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The Executive Briefing - Friday, March 24th

Why instant test results = problems for employers

Public Health & COVID News:

  • More than half a million UTIs each year may be linked to E. coli from meat. (USA Today)
  • TB decreased during COVID, but it’s back to pre-pandemic levels. (CNN)
  • Officials are closer to a decision on whether high-risk adults can get a second COVID bivalent booster dose. (Reuters)
  • To care for people with TB, a health professional watches them take their medicine. Finally, the CDC has approved directly observed therapy via video conference. (STAT)
  • 42% of Americans are living with obesity this year, which is linked to many other health risks. (Axios)
  • Women and older people are more at risk for long COVID. (Bloomberg)
  • Vaccination and Paxlovid both decrease the risk of long COVID. (CNN)
  • Doctors may be missing how up to 8% of addiction patients cheat on drug tests. (AP)
  • A new tropical mosquito has invaded Florida, worrying public health experts. West Nile, dengue, and chikungunya are all diseases that are spread by invasive mosquitos. (NPR)
  • Poppy seed bagels led to failed drug tests for two new moms, according to the ACLU, which is fighting the legality of unknowingly drug testing expectant parents. (Washington Post)
  • The number of Marburg fever cases has tripled in Equatorial Guinea. It’s caused by a virus closely related to Ebola. (STAT)

Mental Health News:

  • Many thoughtful proposals about mental health go unheeded in Florida, where a patchwork system leaves people struggling. (KHN)
  • Most teens lacked sleep and struggled with schoolwork in 2021, according to a new survey. (CIDRAP)
  • Suicide can be contagious for teens, but loved ones can help by knowing that it’s not harmful (and can help) to talk about it directly. (GMA)

If you or someone you know may be considering suicide, call 988 or message the Crisis Text Line by texting HOME to 741741.

Best Questions:

We have three or four employees out with a stomach bug. What can we do to break the cycle of illness?

Noro is everywhere right now, and we’re seeing clients across the country dealing with three or four cases at once of GI-related illness among their employees. If you have a few employees out with profuse vomiting and diarrhea, you should assume it’s noro. Start by addressing it with your employees - make sure sick employees are staying home, and ask other employees to step up their handwashing. Consider moving from sick calls to daily wellness check surveys for three or four days so you can ensure that employees who are coming to work are actually symptom-free. Keep anyone who lives with or dates a sick employee out of work for at least three days, even if they don’t have symptoms themselves. Sanitize your bathrooms thoroughly, and consider doing a full noro-sanitizing protocol, even though it’s a big time investment - and definitely do it if anyone got sick at work.

My employee says they have long COVID, but they had a super mild case. Is that possible, or are they lying?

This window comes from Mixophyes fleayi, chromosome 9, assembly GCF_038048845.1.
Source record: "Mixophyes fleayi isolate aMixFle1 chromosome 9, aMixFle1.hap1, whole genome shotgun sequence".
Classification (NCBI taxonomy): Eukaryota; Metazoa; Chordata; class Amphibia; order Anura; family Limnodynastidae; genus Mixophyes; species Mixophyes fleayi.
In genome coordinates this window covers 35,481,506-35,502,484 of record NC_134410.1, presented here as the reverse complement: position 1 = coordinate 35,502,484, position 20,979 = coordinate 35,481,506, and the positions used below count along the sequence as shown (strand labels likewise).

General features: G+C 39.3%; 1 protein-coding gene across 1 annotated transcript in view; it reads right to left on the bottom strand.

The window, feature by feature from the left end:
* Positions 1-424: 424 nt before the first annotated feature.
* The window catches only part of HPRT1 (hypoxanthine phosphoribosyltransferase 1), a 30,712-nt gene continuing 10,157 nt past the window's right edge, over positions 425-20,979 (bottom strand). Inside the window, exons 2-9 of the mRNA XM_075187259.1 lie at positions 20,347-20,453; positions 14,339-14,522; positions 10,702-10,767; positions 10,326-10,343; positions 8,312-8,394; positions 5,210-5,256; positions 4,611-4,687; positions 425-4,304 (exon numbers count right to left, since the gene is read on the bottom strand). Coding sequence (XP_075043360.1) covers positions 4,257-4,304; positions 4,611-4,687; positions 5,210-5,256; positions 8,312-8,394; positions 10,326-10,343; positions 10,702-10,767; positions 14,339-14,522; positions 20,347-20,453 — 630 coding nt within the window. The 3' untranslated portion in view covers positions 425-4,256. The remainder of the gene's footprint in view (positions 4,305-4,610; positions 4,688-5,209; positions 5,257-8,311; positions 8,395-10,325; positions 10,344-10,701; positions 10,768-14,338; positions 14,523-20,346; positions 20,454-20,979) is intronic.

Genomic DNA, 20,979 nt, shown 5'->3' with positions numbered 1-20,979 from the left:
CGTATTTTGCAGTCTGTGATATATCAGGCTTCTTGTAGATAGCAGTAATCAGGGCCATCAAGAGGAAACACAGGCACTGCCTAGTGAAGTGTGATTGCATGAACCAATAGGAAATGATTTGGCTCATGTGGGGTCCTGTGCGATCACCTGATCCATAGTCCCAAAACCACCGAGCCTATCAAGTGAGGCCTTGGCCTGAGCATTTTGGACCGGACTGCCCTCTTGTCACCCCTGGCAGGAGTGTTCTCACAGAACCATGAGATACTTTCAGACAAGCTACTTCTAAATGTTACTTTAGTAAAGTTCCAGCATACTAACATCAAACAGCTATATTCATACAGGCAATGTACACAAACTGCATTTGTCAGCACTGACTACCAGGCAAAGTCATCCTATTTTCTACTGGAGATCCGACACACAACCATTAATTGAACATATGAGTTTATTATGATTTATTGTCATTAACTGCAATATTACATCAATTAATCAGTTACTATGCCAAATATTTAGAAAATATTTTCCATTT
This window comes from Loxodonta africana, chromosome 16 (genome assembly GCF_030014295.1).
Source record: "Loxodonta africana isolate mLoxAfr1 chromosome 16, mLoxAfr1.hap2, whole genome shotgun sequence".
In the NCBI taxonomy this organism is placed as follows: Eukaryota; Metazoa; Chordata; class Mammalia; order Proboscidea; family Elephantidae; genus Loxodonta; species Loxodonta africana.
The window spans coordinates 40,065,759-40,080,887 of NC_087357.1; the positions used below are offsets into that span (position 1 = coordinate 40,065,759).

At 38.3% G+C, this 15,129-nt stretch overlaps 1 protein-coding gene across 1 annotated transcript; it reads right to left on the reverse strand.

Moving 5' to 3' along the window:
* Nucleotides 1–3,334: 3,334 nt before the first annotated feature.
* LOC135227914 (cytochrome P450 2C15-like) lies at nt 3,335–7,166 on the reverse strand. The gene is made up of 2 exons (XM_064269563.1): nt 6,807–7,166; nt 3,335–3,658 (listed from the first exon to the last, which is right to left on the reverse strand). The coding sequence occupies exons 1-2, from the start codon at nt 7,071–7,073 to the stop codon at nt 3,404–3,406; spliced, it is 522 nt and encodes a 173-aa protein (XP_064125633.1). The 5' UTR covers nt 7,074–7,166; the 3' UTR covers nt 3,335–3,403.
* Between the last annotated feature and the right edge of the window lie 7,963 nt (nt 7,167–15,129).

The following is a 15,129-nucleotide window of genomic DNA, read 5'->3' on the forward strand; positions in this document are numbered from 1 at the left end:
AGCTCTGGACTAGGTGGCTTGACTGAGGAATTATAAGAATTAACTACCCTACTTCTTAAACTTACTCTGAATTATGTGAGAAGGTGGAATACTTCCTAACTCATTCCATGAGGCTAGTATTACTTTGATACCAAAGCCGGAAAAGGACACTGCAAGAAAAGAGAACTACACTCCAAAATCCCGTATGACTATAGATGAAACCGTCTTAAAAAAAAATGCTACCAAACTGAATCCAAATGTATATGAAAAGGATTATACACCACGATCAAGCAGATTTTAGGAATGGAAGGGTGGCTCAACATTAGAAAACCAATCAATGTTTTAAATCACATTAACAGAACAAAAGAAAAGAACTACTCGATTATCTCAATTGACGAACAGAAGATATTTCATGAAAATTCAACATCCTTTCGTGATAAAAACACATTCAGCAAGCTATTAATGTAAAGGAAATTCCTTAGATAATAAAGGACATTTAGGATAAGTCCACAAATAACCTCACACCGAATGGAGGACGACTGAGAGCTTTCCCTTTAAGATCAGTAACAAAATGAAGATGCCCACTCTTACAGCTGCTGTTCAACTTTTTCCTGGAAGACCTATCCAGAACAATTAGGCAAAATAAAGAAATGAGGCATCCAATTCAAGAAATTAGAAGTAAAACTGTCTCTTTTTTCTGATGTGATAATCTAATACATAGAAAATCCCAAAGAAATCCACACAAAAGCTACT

Unfortunately, it’s very possible to get long COVID after only having mild symptoms during your initial infection. Though there is a higher risk of long COVID for people who were hospitalized, in fact the majority of long COVID cases are in people who had relatively mild illness. It’s best to assume your employee is being truthful about their symptoms and connect them with your HR team for the appropriate accommodations or leave.

What do employers need to know about E. coli in meat causing UTIs? Do we need to exclude workers with UTIs?

We’ve long known that E. coli causes the vast majority of UTIs, but a new study looked at how it got into our systems in the first place. It found that about 8% of UTIs, or about a half million cases per year, can be linked to E. coli found in meat. They looked at samples of grocery store meat and then looked at blood and urine samples from people hospitalized with UTIs at the same time in the same area. About 8% of them seemed to be caused by the same strains that were found in that meat. The E. coli in the meat wasn’t necessarily enough to make someone sick just by passing through their gut - instead, it made them sick when it traveled (or got wiped) from the anus to the urinary tract. So, from an outbreak or food safety perspective, this isn’t something employers need to worry about right now. There’s no need to exclude employees with diagnosed UTIs, even if the cause is E. coli bacteria. Employers should only worry about E. coli that’s enterohemorrhagic (including O157) or shiga-toxin producing, especially in foodservice employees.

Deep Dive by the ZHH team:

Patients want immediate test results. It's causing an unexpected issue for employers. - ZHH Blog

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Disclaimer: This post is meant for general information and educational purposes only and does not constitute, and is not intended as, any form of medical, legal or regulatory advice or a recommendation or suggestion regarding the same.  No recipient of this information should act or refrain from acting on the basis of this information without first seeking legal advice from counsel in the relevant jurisdiction.